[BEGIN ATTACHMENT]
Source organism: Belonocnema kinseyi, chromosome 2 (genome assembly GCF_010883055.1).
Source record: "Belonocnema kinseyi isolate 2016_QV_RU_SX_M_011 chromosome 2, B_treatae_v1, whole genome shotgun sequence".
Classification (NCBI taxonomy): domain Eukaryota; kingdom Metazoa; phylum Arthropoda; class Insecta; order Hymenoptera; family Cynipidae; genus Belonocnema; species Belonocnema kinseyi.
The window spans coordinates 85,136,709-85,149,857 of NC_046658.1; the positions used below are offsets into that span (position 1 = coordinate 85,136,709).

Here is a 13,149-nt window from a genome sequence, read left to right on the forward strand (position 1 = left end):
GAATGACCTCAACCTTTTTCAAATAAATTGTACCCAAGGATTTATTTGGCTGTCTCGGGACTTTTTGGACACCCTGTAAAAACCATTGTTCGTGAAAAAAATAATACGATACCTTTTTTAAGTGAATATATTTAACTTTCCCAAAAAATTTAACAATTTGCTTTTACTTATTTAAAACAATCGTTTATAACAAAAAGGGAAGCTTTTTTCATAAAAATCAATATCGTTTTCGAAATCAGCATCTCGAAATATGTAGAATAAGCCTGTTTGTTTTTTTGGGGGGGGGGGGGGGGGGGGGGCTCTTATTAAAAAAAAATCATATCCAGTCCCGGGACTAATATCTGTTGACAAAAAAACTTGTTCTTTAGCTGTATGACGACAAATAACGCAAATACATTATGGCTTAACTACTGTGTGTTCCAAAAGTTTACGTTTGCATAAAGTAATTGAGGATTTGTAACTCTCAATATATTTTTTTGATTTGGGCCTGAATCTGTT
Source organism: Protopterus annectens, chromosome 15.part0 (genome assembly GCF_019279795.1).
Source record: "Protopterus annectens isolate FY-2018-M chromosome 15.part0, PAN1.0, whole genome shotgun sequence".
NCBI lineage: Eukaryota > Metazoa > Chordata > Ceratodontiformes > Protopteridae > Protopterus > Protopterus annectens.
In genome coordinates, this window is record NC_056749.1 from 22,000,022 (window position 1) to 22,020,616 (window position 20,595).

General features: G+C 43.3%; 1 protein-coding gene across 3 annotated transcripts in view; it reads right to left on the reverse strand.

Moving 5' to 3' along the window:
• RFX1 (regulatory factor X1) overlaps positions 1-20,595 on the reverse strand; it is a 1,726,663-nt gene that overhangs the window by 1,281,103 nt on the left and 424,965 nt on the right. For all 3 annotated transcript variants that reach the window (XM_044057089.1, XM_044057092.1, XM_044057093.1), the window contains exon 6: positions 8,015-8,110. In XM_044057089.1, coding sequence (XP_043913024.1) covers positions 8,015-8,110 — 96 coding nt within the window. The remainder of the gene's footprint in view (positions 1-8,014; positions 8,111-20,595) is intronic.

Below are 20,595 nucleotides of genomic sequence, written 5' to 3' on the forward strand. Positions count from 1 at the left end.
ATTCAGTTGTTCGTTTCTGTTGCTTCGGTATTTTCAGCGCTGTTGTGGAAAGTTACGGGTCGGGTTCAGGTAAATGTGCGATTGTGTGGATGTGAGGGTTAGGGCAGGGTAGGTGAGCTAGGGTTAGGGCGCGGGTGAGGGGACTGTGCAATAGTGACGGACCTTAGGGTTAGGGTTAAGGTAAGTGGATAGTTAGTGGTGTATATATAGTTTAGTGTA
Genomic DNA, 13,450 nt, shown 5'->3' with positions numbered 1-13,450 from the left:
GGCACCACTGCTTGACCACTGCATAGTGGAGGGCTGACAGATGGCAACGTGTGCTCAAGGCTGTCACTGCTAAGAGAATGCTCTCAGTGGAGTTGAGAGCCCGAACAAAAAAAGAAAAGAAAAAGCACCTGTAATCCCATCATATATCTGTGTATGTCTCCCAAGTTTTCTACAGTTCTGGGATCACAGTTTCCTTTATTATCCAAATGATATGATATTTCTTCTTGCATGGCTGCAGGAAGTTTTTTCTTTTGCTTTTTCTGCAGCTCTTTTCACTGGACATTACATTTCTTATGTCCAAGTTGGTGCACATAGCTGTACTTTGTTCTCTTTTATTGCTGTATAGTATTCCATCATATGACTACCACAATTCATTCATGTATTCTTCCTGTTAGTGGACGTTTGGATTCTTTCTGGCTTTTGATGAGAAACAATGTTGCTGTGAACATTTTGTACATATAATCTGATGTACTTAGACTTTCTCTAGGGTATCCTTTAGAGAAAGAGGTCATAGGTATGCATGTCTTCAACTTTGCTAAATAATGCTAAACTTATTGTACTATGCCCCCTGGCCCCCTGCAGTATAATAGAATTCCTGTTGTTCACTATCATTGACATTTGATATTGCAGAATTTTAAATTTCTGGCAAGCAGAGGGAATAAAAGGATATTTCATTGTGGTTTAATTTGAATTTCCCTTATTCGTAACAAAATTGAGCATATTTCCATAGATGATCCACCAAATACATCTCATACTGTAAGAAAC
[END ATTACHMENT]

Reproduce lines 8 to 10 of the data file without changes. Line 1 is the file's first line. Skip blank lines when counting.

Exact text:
Source record: "Protopterus annectens isolate FY-2018-M chromosome 15.part0, PAN1.0, whole genome shotgun sequence".
NCBI lineage: Eukaryota > Metazoa > Chordata > Ceratodontiformes > Protopteridae > Protopterus > Protopterus annectens.
In genome coordinates, this window is record NC_056749.1 from 22,000,022 (window position 1) to 22,020,616 (window position 20,595).